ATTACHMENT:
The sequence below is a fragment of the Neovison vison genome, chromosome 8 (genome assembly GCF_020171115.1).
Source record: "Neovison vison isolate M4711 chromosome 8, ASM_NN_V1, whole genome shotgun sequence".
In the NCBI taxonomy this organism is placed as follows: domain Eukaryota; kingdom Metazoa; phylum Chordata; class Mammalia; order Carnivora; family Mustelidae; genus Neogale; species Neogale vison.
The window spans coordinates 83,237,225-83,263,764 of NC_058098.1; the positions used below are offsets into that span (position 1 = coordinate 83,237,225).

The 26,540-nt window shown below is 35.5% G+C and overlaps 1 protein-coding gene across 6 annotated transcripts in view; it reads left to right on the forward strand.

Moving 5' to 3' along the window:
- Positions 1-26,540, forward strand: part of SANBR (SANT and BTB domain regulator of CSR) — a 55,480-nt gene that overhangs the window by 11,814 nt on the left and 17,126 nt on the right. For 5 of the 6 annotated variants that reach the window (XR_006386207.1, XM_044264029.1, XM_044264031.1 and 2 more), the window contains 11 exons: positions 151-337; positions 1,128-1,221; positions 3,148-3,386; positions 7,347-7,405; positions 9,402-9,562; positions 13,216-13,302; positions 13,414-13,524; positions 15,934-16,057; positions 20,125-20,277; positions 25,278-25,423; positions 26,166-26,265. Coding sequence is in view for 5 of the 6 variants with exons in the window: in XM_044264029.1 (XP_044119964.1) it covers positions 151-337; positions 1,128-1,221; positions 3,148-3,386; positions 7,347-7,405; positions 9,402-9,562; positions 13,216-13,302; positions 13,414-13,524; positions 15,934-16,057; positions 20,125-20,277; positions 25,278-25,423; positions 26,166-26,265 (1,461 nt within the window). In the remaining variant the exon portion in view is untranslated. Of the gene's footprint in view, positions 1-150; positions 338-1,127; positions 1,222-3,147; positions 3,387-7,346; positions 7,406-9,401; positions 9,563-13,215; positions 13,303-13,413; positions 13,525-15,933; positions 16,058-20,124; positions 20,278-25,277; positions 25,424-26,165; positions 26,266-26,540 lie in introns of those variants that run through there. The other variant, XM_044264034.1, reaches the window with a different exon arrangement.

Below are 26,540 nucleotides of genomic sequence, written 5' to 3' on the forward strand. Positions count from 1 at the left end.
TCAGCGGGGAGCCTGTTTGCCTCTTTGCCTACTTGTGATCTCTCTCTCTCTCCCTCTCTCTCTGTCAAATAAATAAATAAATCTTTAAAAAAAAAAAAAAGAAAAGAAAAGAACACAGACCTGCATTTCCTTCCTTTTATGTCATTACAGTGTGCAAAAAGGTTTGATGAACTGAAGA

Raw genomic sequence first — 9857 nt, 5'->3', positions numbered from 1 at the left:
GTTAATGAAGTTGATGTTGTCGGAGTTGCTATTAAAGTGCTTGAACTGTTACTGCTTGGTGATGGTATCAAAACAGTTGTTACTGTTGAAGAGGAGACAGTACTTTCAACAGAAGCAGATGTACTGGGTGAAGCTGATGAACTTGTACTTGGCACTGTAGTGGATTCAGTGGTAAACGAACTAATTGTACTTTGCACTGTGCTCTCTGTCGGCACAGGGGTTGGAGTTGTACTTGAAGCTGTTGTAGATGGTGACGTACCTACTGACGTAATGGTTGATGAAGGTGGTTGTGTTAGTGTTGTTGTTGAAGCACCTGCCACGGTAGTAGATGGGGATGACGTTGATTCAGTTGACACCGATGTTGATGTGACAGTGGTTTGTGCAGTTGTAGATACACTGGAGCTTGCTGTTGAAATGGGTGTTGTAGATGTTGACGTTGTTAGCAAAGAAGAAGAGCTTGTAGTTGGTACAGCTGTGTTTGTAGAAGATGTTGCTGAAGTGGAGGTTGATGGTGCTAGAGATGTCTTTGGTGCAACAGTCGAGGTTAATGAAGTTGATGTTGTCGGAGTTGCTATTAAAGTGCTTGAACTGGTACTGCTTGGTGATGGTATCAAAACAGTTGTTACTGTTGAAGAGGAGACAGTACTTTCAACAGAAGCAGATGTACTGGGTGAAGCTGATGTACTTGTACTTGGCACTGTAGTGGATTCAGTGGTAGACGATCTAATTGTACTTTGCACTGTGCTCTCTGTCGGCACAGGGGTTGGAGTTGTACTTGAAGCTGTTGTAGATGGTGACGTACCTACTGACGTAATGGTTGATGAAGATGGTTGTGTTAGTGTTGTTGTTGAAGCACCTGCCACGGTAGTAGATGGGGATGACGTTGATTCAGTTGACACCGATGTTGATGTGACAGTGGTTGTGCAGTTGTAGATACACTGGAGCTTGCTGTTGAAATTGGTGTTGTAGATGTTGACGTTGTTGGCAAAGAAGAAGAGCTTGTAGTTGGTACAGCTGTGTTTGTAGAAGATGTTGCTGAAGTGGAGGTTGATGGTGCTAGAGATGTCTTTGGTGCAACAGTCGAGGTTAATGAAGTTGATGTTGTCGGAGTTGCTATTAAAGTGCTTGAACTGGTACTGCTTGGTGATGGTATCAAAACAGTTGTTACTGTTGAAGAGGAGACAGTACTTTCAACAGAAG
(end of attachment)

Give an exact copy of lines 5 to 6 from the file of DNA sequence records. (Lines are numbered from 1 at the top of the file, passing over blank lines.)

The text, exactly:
The 26,540-nt window shown below is 35.5% G+C and overlaps 1 protein-coding gene across 6 annotated transcripts in view; it reads left to right on the forward strand.

Moving 5' to 3' along the window: